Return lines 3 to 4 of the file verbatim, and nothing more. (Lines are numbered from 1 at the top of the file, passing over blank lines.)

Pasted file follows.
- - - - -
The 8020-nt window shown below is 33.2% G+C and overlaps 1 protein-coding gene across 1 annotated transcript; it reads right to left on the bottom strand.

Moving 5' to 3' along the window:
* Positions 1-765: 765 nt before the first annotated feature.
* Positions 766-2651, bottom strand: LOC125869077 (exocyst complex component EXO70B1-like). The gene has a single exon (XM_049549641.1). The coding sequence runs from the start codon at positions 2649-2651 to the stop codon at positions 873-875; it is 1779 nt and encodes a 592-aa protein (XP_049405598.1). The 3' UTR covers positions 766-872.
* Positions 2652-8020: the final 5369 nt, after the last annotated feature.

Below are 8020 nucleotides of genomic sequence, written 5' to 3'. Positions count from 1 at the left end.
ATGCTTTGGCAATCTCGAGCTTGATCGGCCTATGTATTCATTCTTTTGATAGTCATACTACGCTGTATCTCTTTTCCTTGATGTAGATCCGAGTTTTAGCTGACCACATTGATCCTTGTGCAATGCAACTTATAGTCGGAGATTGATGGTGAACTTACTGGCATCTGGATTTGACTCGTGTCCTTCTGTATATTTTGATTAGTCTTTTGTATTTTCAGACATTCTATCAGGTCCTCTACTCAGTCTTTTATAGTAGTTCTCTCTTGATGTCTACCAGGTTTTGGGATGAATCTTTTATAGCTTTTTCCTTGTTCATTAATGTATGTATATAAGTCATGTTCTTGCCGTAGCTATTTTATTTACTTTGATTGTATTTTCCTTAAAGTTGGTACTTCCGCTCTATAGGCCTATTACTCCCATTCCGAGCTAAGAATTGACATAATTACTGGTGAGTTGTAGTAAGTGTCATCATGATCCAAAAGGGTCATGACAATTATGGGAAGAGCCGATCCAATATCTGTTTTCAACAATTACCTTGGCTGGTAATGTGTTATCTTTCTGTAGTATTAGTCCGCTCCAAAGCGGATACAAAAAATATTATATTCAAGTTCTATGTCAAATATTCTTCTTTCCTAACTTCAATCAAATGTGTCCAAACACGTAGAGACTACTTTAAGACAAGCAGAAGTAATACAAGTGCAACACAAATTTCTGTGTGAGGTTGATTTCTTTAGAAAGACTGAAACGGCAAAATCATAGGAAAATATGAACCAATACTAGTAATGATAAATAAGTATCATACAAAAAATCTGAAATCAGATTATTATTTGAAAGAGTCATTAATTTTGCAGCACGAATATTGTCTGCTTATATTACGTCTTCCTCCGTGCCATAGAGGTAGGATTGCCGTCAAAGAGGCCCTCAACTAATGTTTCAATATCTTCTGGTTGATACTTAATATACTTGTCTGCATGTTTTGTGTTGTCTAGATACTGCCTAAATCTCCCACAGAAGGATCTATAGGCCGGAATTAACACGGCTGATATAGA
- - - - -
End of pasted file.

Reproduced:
* Positions 1-765: 765 nt before the first annotated feature.
* Positions 766-2651, bottom strand: LOC125869077 (exocyst complex component EXO70B1-like). The gene has a single exon (XM_049549641.1). The coding sequence runs from the start codon at positions 2649-2651 to the stop codon at positions 873-875; it is 1779 nt and encodes a 592-aa protein (XP_049405598.1). The 3' UTR covers positions 766-872.